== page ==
While Twitter and Facebook have tried to prevent hateful and violent rhetoric that spreads misinformation, Gab’s guidelines do not place limitations on its users’ speech – hence its allowance of Bowers’ anti-Semitic comments. The website portrays itself as a unique crusader of free speech, and strictly speaking, it’s not unconstitutional for it to act as a platform for anti-Semites like Bowers. But we believe Gab’s condoning of hate speech helps foster a culture of hate-based violence in real life. It may have released a statement after the shooting denouncing “all acts of terrorism and violence,” but the damage has been done. 

Of course, censorship of social media is not going to be a viable solution to eradicating hate speech. This is especially true given the vague definition of unprotected speech, which includes “true threats” and defamation. Rather, it is imperative that we keep social media platforms like Gab accountable and urge them respond to reports of inappropriate and hateful content more quickly, in the same way that other social media platforms have tried to do. 

In addition to thinking critically about how our social media networks can provide a platform for hate, we must think about the power of labels and language in identifying and perpetuating hate. We must call out hate when we see it. It is our civic duty not only to #votethemout, but also to cry fascist when we see one winning the Brazilian presidential election. It is our duty to describe people with the labels they deserve and not with ones that are easier to swallow. Don’t say “alt-right,” for example, to describe Unite the Right rally participants. Instead, say “white supremacist” or “neo-Nazi.”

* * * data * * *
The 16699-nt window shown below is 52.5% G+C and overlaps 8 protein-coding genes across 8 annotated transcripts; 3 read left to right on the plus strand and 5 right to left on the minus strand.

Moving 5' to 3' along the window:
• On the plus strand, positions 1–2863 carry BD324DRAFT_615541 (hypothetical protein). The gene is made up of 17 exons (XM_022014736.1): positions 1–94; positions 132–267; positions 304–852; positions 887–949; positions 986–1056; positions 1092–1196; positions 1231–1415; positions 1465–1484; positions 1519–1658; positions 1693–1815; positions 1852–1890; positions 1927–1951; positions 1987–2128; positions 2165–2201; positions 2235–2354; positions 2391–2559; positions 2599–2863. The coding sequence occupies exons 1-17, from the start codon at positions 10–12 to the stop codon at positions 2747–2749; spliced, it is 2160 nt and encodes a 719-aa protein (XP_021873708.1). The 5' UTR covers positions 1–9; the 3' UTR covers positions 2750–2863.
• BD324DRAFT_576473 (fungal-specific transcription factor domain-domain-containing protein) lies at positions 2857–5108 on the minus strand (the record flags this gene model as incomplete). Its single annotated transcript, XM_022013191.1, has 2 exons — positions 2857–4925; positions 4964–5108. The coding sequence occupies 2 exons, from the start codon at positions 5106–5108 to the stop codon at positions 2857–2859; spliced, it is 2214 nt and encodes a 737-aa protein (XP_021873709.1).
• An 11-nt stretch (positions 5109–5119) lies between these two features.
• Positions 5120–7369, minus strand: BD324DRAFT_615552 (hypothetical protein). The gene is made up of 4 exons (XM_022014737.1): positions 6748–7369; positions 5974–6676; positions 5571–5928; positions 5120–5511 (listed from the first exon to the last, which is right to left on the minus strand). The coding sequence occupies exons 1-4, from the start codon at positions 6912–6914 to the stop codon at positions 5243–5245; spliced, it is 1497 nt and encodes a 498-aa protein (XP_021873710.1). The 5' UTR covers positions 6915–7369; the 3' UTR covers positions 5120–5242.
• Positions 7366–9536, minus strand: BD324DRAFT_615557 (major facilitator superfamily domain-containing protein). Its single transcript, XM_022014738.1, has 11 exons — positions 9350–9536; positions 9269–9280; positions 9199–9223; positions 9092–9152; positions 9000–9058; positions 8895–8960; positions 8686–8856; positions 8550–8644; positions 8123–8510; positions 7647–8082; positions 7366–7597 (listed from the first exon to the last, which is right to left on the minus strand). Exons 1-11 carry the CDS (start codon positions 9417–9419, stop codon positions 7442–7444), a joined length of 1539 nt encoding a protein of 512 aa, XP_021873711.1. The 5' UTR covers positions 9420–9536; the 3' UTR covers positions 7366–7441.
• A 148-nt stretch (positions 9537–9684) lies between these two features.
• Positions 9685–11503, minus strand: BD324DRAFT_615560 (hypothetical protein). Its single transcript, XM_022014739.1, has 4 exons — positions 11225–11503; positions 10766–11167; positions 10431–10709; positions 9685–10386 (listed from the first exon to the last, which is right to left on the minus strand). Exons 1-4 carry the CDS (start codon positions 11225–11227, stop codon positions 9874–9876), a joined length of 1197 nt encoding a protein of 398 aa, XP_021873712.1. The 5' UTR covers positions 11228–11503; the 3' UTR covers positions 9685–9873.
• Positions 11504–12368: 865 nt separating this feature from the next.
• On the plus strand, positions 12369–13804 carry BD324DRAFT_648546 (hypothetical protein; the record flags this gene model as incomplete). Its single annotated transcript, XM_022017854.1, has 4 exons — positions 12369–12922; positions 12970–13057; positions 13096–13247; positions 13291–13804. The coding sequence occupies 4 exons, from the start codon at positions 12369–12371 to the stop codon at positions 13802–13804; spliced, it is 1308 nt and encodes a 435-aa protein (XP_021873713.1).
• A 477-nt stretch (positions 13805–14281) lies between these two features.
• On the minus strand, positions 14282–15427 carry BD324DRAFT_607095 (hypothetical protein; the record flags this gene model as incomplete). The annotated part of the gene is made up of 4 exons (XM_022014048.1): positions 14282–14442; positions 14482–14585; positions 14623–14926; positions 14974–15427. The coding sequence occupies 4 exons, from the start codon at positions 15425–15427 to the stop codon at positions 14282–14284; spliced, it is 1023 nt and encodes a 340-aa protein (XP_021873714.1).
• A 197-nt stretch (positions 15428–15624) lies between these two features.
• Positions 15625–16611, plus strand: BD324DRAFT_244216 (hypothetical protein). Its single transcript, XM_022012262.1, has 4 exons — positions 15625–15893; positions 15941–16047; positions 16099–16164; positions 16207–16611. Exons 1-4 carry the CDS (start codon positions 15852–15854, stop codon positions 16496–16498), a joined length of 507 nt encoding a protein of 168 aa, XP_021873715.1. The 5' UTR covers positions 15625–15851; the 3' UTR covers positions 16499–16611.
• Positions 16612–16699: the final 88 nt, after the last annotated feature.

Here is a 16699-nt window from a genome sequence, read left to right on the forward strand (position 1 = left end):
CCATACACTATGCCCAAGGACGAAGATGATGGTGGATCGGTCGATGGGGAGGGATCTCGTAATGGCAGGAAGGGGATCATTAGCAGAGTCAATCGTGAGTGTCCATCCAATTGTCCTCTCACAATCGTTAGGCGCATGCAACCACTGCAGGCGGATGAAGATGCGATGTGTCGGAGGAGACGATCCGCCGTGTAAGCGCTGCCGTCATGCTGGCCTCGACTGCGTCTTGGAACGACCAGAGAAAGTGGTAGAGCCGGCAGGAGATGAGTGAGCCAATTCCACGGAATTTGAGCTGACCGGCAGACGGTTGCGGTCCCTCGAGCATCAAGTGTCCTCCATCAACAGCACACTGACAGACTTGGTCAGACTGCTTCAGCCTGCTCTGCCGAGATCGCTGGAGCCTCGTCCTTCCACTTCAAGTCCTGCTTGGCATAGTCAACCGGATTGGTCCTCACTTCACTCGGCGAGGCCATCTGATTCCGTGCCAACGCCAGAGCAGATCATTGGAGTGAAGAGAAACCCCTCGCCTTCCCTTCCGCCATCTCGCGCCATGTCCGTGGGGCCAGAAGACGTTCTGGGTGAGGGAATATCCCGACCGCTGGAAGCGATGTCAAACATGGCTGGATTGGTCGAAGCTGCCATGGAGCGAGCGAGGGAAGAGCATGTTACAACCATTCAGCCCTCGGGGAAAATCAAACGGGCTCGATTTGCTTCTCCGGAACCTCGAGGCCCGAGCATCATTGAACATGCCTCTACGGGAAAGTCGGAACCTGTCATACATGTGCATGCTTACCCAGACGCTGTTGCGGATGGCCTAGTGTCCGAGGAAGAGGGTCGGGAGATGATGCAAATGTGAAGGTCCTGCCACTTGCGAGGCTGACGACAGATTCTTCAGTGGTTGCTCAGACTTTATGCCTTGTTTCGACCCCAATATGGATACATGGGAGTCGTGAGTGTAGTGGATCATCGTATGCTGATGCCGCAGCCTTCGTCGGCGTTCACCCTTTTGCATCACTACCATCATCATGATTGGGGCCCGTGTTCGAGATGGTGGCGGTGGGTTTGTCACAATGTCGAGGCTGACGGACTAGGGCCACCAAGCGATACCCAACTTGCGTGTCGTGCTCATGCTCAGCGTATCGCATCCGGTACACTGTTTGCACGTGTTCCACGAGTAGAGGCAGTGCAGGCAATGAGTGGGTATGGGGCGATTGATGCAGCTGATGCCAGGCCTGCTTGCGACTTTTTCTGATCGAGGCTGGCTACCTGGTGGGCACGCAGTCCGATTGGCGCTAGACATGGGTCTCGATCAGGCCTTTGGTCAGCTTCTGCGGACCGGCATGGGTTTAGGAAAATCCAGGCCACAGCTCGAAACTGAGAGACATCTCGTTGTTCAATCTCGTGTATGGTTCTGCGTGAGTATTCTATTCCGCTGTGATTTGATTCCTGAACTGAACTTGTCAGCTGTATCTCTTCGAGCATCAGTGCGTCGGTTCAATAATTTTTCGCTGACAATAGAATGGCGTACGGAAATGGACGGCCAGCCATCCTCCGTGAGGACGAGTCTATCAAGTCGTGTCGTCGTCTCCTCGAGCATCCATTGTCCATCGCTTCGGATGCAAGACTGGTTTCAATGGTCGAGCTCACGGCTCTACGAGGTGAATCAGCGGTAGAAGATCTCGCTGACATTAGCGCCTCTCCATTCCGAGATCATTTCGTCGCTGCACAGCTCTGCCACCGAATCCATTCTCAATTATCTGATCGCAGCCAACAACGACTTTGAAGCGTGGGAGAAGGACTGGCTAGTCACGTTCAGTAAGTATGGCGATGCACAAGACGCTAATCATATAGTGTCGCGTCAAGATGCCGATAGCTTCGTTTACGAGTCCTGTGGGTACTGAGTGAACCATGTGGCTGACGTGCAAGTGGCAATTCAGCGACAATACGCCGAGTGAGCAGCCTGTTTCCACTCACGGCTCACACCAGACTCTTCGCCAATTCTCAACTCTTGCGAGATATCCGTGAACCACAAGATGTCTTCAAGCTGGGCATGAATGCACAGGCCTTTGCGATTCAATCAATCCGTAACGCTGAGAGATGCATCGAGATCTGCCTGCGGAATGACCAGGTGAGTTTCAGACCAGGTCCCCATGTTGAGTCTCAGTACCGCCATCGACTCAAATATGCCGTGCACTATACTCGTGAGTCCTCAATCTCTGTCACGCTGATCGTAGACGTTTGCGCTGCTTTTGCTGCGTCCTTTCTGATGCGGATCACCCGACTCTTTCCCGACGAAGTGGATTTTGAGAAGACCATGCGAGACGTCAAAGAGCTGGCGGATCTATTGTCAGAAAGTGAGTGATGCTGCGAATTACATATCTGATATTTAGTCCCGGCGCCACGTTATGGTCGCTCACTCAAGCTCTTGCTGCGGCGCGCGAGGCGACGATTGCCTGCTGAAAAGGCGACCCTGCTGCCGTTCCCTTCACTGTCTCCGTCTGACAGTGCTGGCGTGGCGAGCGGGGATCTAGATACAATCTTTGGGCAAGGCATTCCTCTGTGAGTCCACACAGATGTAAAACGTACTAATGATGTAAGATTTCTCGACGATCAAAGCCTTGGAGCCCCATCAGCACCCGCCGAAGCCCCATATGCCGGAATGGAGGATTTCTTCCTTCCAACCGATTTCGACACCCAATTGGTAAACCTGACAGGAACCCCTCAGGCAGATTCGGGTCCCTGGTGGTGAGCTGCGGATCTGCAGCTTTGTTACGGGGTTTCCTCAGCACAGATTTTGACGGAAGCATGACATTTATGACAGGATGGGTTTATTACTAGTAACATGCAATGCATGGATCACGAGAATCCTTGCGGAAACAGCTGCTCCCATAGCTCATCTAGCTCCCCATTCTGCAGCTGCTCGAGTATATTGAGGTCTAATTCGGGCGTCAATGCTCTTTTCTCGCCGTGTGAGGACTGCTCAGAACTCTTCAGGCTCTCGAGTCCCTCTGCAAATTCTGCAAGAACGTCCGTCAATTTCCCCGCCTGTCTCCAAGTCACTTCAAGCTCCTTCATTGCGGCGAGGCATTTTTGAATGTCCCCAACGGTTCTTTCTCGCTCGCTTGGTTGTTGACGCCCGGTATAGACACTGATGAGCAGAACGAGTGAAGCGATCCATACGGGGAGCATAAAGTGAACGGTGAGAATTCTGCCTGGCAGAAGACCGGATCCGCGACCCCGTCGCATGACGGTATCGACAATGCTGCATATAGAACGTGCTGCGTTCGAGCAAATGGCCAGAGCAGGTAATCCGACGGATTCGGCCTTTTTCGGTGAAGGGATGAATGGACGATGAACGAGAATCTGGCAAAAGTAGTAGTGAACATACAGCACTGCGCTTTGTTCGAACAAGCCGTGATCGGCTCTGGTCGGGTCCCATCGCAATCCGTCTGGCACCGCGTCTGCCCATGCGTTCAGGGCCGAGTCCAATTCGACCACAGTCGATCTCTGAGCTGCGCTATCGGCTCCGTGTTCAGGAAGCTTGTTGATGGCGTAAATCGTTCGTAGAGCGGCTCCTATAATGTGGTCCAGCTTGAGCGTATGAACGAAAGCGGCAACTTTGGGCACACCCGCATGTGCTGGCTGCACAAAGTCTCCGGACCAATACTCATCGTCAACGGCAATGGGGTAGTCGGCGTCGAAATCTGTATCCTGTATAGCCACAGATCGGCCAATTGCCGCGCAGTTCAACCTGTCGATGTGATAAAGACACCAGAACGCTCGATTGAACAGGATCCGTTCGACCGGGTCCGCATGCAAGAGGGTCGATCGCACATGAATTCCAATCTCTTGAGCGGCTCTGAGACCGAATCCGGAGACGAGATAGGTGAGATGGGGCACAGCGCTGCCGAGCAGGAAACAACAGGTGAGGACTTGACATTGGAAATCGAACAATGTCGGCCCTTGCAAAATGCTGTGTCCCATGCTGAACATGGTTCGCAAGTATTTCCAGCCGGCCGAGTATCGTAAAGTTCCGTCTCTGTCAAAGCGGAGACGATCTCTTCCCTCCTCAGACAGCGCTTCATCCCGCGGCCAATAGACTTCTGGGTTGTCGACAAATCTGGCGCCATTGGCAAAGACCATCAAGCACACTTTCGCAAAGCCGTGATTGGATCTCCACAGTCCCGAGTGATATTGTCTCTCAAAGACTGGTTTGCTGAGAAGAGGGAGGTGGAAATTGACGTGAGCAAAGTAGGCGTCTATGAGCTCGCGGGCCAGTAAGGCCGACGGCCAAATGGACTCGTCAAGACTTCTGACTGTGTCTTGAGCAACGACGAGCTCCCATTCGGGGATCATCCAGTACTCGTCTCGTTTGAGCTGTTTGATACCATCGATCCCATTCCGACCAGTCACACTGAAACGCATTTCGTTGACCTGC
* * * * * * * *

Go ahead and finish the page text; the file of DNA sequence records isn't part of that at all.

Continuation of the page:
We must recognize that our language can have significant consequences. That cracking Holocaust jokes might be casual racism, and that it can legitimize fascist views and contribute to a political climate where anti-Semitic violence isn’t out of the ordinary. 

Even if you don’t consider yourself an anti-Semite, the words that you use still matter. 

All of us carry the responsibility to reexamine the language that we use and think critically about how we may contribute to a culture where hate is permissible. As former U.S. President Barack Obama wrote in a tweet after the shootings: “All of us have to fight the rise of anti-Semitism and hateful rhetoric against those who look, love, or pray differently.”

Hate may be more visible and widespread now that politicians and individuals have given it space to fester in our society. But we’ve also proven that we can fight it. On Sunday, community members held a rally at the Holocaust Memorial in Baltimore. On Tuesday, hundreds of students, faculty and staff of diverse backgrounds gathered for a vigil on the Beach in honor of those who lost their lives at the Pittsburgh shooting. At times, we may wonder if standing in solidarity is enough. How can we fight the hateful tide engulfing our country? Right now, it is what we must do in order to support each other and rebuild our society on a foundation of love and understanding. 

At Tuesday’s vigil, Rabbi Eric Abbott, the senior Jewish educator at Hopkins Hillel, called on us to remember the values that strengthen us and rely on them as we move forward.

“We have certain values that go against everything that the shooter stands for, that these people who espouse hate stand for,” he said. “And we just want to show that there are certain things that conquer all. Love is one of them. Hope is one of them. Community is one of them. By being here together, we can make a difference.”